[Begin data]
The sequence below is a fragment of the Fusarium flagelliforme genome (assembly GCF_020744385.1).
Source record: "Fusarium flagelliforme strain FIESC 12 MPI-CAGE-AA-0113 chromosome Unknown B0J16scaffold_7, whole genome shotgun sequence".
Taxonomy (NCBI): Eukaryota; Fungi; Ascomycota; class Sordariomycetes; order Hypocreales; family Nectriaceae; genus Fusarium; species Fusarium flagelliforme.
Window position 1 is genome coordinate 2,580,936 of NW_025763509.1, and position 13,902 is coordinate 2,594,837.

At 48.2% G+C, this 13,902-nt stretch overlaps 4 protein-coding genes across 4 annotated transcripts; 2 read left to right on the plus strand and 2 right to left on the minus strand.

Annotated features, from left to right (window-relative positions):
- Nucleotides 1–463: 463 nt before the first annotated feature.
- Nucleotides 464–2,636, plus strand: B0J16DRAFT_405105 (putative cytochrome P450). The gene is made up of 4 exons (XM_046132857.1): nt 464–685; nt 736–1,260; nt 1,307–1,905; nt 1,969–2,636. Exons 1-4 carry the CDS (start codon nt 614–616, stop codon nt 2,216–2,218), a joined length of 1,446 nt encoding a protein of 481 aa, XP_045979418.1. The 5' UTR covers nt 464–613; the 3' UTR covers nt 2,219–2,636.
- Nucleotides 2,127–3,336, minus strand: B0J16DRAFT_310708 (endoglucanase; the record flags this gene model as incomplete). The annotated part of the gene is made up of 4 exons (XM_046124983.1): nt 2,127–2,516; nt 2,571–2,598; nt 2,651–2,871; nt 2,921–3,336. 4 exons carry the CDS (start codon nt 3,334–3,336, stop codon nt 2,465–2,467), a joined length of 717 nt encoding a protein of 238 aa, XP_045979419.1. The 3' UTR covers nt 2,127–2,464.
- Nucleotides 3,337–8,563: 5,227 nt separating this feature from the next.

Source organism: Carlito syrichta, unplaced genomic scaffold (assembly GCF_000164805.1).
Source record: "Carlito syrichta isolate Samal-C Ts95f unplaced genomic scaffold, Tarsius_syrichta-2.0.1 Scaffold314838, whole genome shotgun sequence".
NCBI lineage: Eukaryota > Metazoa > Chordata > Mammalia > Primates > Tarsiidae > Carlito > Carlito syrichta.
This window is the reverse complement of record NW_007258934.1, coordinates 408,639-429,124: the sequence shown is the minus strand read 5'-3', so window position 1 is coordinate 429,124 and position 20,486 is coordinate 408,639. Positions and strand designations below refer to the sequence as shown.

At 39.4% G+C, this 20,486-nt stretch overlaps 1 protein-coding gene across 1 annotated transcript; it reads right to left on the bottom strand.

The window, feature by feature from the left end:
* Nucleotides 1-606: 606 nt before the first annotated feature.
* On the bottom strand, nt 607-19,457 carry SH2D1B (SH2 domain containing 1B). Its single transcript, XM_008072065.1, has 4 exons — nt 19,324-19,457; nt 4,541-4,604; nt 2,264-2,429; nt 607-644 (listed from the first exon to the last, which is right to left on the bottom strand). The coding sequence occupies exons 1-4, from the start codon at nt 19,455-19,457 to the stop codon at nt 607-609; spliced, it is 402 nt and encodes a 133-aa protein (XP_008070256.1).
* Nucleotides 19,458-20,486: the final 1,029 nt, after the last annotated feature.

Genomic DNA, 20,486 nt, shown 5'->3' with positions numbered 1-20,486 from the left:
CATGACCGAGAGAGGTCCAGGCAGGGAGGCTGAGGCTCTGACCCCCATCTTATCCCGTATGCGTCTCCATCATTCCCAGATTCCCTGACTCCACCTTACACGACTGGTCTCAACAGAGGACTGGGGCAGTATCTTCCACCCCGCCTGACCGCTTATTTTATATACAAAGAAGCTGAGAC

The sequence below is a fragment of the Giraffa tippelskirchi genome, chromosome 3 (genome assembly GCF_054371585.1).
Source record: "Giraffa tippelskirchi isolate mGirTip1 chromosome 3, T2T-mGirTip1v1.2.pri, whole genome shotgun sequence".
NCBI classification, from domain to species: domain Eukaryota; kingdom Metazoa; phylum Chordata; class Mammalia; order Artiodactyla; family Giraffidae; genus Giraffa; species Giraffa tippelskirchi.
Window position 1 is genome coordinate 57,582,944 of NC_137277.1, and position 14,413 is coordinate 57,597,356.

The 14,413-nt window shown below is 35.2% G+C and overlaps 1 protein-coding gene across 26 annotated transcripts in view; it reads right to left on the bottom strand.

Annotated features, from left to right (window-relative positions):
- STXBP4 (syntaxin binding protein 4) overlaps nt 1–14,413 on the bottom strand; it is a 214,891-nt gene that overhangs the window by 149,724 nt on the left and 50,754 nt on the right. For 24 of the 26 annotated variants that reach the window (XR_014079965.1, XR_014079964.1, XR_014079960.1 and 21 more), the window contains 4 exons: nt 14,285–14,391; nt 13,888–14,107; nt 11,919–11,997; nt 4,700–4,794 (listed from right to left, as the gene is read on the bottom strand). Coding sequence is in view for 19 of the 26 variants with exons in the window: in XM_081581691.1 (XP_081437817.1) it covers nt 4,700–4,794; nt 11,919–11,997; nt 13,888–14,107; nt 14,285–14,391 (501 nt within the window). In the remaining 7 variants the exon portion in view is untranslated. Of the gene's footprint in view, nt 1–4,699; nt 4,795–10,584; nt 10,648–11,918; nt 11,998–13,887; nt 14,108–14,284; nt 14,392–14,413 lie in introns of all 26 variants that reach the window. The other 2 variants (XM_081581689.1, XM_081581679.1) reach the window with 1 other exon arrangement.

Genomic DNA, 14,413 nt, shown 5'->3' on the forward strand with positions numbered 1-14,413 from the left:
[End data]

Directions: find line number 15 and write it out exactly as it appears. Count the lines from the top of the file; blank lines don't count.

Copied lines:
At 39.4% G+C, this 20,486-nt stretch overlaps 1 protein-coding gene across 1 annotated transcript; it reads right to left on the bottom strand.